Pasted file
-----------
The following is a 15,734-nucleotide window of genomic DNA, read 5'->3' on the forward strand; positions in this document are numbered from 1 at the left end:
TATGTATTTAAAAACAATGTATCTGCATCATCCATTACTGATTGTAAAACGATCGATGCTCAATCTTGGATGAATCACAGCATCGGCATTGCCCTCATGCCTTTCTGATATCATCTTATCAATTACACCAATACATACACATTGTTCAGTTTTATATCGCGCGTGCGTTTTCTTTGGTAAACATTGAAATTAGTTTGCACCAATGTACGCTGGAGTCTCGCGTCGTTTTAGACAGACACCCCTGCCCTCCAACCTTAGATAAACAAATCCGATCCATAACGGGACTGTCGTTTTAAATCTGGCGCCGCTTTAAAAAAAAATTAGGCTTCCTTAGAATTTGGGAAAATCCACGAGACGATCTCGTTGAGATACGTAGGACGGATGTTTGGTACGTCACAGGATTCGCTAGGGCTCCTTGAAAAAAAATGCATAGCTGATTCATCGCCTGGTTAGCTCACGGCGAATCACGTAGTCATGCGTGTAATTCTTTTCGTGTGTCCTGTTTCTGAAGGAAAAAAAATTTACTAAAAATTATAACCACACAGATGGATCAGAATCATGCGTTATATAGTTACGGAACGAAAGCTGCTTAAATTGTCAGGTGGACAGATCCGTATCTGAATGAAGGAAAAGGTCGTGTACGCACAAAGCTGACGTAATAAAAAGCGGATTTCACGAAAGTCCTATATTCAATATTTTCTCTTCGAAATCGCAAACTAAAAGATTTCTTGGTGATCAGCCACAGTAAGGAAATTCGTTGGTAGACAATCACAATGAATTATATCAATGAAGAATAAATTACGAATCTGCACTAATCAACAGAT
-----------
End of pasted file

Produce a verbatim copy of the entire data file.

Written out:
The following is a 15,734-nucleotide window of genomic DNA, read 5'->3' on the forward strand; positions in this document are numbered from 1 at the left end:
TATGTATTTAAAAACAATGTATCTGCATCATCCATTACTGATTGTAAAACGATCGATGCTCAATCTTGGATGAATCACAGCATCGGCATTGCCCTCATGCCTTTCTGATATCATCTTATCAATTACACCAATACATACACATTGTTCAGTTTTATATCGCGCGTGCGTTTTCTTTGGTAAACATTGAAATTAGTTTGCACCAATGTACGCTGGAGTCTCGCGTCGTTTTAGACAGACACCCCTGCCCTCCAACCTTAGATAAACAAATCCGATCCATAACGGGACTGTCGTTTTAAATCTGGCGCCGCTTTAAAAAAAAATTAGGCTTCCTTAGAATTTGGGAAAATCCACGAGACGATCTCGTTGAGATACGTAGGACGGATGTTTGGTACGTCACAGGATTCGCTAGGGCTCCTTGAAAAAAAATGCATAGCTGATTCATCGCCTGGTTAGCTCACGGCGAATCACGTAGTCATGCGTGTAATTCTTTTCGTGTGTCCTGTTTCTGAAGGAAAAAAAATTTACTAAAAATTATAACCACACAGATGGATCAGAATCATGCGTTATATAGTTACGGAACGAAAGCTGCTTAAATTGTCAGGTGGACAGATCCGTATCTGAATGAAGGAAAAGGTCGTGTACGCACAAAGCTGACGTAATAAAAAGCGGATTTCACGAAAGTCCTATATTCAATATTTTCTCTTCGAAATCGCAAACTAAAAGATTTCTTGGTGATCAGCCACAGTAAGGAAATTCGTTGGTAGACAATCACAATGAATTATATCAATGAAGAATAAATTACGAATCTGCACTAATCAACAGAT